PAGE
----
Reading an answer under this question, I found one interesting point: the use of the future perfect with the verb possess. My question is rather simple. Consider:

By that time, I will have possessed three cars.
(NOTE: It doesn't have to be "By that time", it might be something like "By the time I retire", "By the time my son graduates", a more idiomatic phrase such as "By then", etc.)

Will I still own the cars by that time?

In my opinion, it could be interpreted as either a) my possession will be over (so the perfect tense), or b) the possession will keep building up and by that time I will have already owned three cars.

Are both interpretations possible?

Note: I think this is a good example on the use of stative verbs with perfect tenses. Possess, in my opinion, is a stative verb. Saying "By that time, I will possess three cars." would be enough already; thus, saying "By that time, I will have possessed three cars." explicitly might be used to emphasize the sense that the cars will have already, by that time, gone.

2 Answers 2


tl-dr: With perfect aspect, current/ongoing state is ambiguous. In your sentence, the time phrase may condition our view of the ongoing state.

I would interpret your original sentence as follows: at the point of retirement, you may or may not own one car, but you won’t concurrently own all three (in that case, you would have used ‘will possess’.)

Perfect aspect does not say anything about the current/ongoing state – that is the domain of the continuous aspect. Thus current/ongoing state is ambiguous, although we may infer something about it from the situation or other factors. For example,

I have owned a car.

It’s not clear if you currently own one, but we can infer that you don’t, because otherwise you would have just used the present simple. This is an inference, because the current state is ambiguous.

Different time phrases used along with perfect aspect may define (or imply) whether the action is ongoing or not. For example,

I have owned this car since 2011.

Clearly you still own it.

I have owned this car up to/until now.

Clearly you don't own it anymore.

It seems that with your original sentence, it’s the time phrase that conditions our view of the state of possession at the point of retirement.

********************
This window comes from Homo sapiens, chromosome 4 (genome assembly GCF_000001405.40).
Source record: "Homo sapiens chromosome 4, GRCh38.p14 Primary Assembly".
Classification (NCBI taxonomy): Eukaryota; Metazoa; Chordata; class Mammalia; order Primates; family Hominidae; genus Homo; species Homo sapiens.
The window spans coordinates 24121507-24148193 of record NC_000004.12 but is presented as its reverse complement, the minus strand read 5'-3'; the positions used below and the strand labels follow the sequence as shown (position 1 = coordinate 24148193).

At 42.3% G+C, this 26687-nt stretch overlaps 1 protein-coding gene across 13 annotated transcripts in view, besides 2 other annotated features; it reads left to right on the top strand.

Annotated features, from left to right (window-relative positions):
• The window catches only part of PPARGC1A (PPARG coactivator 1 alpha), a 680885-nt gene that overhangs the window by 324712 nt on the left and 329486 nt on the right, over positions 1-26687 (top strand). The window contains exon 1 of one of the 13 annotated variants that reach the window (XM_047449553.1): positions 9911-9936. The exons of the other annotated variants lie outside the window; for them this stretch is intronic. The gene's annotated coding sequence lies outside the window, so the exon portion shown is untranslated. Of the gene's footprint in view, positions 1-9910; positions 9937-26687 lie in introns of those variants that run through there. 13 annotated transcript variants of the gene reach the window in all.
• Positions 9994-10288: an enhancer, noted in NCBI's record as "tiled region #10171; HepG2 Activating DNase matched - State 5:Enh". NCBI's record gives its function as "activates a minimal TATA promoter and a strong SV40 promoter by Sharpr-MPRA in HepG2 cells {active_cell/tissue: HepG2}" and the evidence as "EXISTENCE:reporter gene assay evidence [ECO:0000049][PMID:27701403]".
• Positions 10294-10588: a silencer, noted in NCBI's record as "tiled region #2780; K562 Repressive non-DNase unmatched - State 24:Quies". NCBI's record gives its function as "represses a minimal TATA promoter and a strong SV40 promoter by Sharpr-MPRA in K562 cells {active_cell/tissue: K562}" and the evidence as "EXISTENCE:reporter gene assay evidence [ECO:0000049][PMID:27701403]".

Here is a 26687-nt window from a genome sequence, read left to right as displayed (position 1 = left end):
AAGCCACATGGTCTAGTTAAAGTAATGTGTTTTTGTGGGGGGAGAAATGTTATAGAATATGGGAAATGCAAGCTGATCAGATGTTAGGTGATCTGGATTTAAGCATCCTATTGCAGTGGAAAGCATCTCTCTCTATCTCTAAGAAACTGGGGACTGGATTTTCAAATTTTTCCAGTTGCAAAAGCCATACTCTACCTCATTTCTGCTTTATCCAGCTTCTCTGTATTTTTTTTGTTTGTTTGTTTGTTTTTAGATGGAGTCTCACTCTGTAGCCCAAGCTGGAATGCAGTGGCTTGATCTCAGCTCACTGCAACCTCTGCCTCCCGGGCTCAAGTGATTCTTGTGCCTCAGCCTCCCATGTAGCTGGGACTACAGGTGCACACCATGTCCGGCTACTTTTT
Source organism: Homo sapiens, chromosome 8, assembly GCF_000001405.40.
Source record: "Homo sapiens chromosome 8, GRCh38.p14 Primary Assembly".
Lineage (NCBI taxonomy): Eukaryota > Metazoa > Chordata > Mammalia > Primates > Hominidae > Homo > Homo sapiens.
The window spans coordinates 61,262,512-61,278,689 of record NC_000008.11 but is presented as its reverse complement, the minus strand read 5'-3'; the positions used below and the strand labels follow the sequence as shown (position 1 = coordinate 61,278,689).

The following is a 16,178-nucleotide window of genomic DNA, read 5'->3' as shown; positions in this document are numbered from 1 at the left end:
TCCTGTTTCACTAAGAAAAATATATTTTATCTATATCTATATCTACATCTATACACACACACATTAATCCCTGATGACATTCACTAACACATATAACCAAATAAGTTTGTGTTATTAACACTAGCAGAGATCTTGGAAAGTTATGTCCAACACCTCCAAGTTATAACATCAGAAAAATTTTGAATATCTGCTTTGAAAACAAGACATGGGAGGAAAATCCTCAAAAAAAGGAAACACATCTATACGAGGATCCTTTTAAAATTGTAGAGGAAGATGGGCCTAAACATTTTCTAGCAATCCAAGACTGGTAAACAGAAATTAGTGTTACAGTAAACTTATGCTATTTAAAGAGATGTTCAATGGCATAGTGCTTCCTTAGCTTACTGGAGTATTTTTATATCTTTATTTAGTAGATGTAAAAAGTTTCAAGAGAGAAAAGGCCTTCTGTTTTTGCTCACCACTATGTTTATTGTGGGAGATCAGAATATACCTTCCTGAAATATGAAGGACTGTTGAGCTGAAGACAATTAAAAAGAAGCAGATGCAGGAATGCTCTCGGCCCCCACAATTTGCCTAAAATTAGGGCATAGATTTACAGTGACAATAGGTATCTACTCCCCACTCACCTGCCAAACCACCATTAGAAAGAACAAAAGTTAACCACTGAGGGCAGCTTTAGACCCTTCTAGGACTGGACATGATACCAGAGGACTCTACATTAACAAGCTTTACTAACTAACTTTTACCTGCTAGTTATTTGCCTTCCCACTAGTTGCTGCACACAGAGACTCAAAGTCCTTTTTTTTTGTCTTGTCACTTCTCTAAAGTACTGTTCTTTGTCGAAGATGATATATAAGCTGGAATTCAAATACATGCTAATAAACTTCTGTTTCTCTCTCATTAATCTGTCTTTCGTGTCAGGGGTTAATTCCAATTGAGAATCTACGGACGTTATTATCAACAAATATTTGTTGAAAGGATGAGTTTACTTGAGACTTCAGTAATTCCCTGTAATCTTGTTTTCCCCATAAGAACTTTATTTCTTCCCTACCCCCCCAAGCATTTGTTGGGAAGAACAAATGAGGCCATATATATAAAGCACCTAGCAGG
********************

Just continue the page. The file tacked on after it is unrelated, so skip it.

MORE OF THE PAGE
Addendum: Concerning your idea about stative vs active verbs, I’m not sure if that’s relevant here. Look at the following examples.

By the time he retired, Alan had been married three times.

By the time he retired, Alan had gotten married three times.

Being married is a state, getting married is an action. But in neither case do we know if Alan is currently married.


I think both are quite possible as you said.

But I'll avoid this. Leaving the future perfect, I'd rather concentrate on possessed. The word possess when used in a passive way generally means having control over something/one.

By that time, my black magic will have possessed three cars. Those cars will then automatically start and start killing people.

If you don't use passive there, ambiguity goes.

By that time, I'll possess three cars.

This can also mean both - by that time, you'll have three cars (and you won't plan for another OR maybe, you plan for another one). But since we are talking about by that time, I think simply putting possess shall work.

  • One reason that I raised this question is because the pattern "By the time [simple present], ... [future prefect] ..." is quite common. So, if someone says "By the time I retire" it will sound almost as if they are going to finish the sentence with the future perfect tense. The underlying problem is, "Do we really have to use the future perfect tense? And if we choose not to, will it sound wrong?" Commented Apr 6, 2014 at 7:35
  • By the way, thank you for the answer! However, I need to think this though and I'd also like to hear from others. I think I'm gonna wait and see for a day, maybe. Hope you understand. :-) Commented Apr 6, 2014 at 7:40
  • 3
    I agree that own or have would be better verbs than possess. By that time, I will have owned three cars, or, By that time, I will have had three cars.
    – J.R.
    Commented Apr 6, 2014 at 9:12

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